With subtitles like Calamity Trigger and Continuum Shift, it’s hard to take BlazBlue: Chronophantasma all that seriously. The third instalment in the franchise is also the first, via its Extend version, to transition to the latest generation of consoles. With all the advancements of Arc Systemwork’s Guilty Gear Xrd SIGN earlier in the year though, is BlazBlue worth coming back to?
BlazBlue: Chronophantasma Extend adds balance changes, along with two new characters into the increasingly massive roster. Celica uses a robot as a tool during battle and while she takes some getting used to, she is a unique addition to the cast. No.11 meanwhile is almost a palette swap of No.13, but at the very least has one or two unique moves that suit close quarter combat better than her counterpart.
A massive chunk of BlazBlue: Chronophantasma Extend is taken by the story mode that opts to streamline the storyline into factions rather than individual characters. It has a ton of visual novel style chapters, interlaced with an occasional fight or two as well as plenty of side stories and goofy sketches to uncover. It’s apparent that the story mode is for the fans of the lore though.
Part of the problem with the story is that there is often a long stream of dialogue to slug your way through before anything happens that needs your input. By the time the game was throwing me into three fights in a row, it felt like a breath of fresh air until I realised I could just be playing the arcade mode. I would also liked to have seen more of the animated cut-scenes rather than the static visual novel that dominates these modes as the delivery feels stiff at times.
While we’re on the subject, the English voice acting is polarising to say the least. For every deliciously evil and sadistic, yet well-acted character such as Terumi, you also have the likes of mascot characters like Taokaka. You do have the option of Japanese dub, but the inconsistency seems to lie with the writing more than the performances themselves, for the most part, as characters feel the need to explain everything.
Transitioning to next-gen has been mostly seamless for the franchise. Backgrounds of each arena are gorgeous; full of colour and distinct character. Character sprites however look noticeably pixelated with sharp edges in the various shading. Animation quality on the other hand is top notch, running at a solid 60fps, a franchise standard that hasn’t dropped one bit. One look at the Astral Finishers is enough to showcase Arc Systemwork’s quality animation.
For those returning to the franchise, like myself, there are a couple of new systems in place in addition to a lot of returning ideas. Overdrive requires you to press all four attack buttons in return for around 5-15 seconds of being in an enhanced state, depending on remaining health. This includes freezing the round timer, enhancing strength, and augmenting your Distortion attacks. It’s a great risk/reward tool that is useful in a pinch.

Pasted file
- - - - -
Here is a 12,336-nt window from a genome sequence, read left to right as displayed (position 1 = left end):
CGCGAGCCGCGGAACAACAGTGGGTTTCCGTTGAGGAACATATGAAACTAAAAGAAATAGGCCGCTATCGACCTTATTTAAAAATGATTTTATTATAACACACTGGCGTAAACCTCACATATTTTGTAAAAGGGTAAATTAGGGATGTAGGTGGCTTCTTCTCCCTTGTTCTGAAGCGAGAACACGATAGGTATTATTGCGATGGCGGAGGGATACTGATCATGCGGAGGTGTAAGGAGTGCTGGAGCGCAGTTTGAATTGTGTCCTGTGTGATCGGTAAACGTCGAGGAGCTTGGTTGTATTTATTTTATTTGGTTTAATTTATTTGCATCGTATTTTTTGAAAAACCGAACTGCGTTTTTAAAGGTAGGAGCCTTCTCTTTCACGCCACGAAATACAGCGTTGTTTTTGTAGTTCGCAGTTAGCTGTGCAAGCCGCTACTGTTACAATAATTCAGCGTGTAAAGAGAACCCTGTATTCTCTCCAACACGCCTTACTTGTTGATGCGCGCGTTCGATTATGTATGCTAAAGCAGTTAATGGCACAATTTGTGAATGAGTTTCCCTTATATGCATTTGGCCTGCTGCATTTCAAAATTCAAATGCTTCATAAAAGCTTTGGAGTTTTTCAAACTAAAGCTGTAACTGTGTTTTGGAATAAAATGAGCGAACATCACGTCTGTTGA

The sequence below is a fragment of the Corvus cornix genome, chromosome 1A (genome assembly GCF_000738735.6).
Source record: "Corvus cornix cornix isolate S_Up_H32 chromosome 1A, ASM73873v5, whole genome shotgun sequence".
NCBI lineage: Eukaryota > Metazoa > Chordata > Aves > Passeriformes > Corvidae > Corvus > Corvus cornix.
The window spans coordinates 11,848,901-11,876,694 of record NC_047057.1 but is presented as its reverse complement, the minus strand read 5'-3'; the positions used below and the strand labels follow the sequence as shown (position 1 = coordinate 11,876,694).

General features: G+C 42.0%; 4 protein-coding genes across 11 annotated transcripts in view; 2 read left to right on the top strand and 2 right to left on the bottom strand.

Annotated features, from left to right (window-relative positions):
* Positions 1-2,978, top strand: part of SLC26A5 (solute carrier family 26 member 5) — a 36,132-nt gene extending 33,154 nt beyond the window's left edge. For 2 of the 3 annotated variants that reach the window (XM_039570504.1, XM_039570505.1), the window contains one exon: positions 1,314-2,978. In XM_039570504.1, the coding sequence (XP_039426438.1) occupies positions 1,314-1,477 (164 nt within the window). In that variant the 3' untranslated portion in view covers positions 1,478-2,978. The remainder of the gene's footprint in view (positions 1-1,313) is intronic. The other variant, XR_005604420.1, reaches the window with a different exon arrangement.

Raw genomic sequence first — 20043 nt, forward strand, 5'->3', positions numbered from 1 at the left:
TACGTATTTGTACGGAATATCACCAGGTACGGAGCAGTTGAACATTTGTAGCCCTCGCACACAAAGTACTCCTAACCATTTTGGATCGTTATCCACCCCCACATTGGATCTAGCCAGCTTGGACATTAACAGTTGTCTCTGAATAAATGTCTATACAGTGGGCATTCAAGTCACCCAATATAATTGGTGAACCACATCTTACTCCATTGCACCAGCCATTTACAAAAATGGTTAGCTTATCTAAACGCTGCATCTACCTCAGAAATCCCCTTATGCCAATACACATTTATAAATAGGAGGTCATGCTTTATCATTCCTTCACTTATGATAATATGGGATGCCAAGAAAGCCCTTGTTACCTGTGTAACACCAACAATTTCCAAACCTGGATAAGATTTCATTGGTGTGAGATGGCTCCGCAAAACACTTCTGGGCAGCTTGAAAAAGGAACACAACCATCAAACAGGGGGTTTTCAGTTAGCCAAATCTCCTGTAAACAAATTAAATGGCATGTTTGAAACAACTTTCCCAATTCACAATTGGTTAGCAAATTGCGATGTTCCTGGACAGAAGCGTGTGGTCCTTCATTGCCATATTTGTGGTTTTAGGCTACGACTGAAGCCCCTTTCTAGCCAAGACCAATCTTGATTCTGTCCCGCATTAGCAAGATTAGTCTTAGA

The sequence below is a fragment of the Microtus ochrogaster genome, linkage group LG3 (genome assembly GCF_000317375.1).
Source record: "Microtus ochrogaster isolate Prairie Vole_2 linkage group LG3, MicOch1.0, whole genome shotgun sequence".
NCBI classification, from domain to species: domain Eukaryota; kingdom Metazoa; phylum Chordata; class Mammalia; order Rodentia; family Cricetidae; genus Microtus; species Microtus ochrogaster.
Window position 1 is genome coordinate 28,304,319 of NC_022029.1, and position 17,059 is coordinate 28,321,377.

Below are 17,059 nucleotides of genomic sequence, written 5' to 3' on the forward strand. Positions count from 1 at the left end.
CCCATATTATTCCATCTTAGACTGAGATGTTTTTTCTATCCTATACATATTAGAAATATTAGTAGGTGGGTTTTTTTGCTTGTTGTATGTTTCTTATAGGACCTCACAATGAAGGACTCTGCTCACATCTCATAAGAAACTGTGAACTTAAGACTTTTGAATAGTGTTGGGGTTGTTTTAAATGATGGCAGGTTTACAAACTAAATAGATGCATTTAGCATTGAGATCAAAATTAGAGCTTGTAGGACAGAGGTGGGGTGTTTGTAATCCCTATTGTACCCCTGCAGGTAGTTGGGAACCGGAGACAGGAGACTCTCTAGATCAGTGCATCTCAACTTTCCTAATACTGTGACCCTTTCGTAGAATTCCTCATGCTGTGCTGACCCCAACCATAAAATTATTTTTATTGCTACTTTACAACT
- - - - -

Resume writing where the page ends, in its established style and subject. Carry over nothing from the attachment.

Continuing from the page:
Crush Triggers are the other new move, which allows players to shatter the defence of a blocking opponent, or greatly reduce the Barrier gauge of a player using a Barrier Guard. All this and the rest of the mechanics and character traits are taught in a surprisingly robust tutorial that doesn’t throw everything and the kitchen sink at you. You won’t be an expert overnight, but it does at least give you the best of chances.
As a whole, the fighting system feels easier to understand than ever before. With the Stylish mode, newer players can get into the fray with little knowledge of combos, but more competent players can utilise Technical for a more typical fighting game experience. It feels frantic at times, but Chronophantasma Extend is the most enjoyable rendition of BlazBlue to play.
Several modes populate the rest of BlazBlue: Chronophantasma Extend, including a network mode that ranges from standard ranked/unranked matchmaking and a lobby system that resembles an arcade somewhat. Every fight above a certain connection quality was stable, even if I did get outclassed quickly. For those who don’t want to play online, Abyss Mode is an interesting take on the classic Survival Mode, while Unlimited Mars pits you against rock hard AI for a brutal beatdown.
However there’s a big problem with BlazBlue: Chronophantasma Extend – The long localisation delay. This version has been available in Japan since April and the US since June. That gives the Japanese a whole six months head start and the Americans four months. If you’re based in Europe, you’re already very late to the online meta-game. It’s a hugely inconvenient business model that hampers a competitive scene dramatically.
As such, it’s tougher to recommend BlazBlue: Chronophantasma Extend to those wishing to get more out of it than a solid fighting game experience. However, the two new characters that join the growing cast are great additions and the conversion to the next-gen consoles is almost completely successful. If you’re not intimidated by the competitive scene or if the massively convoluted plot doesn’t faze you; BlazBlue: Chronophantasma Extend is a good choice for scratching that pugilistic itch.
Version Tested: PlayStation 4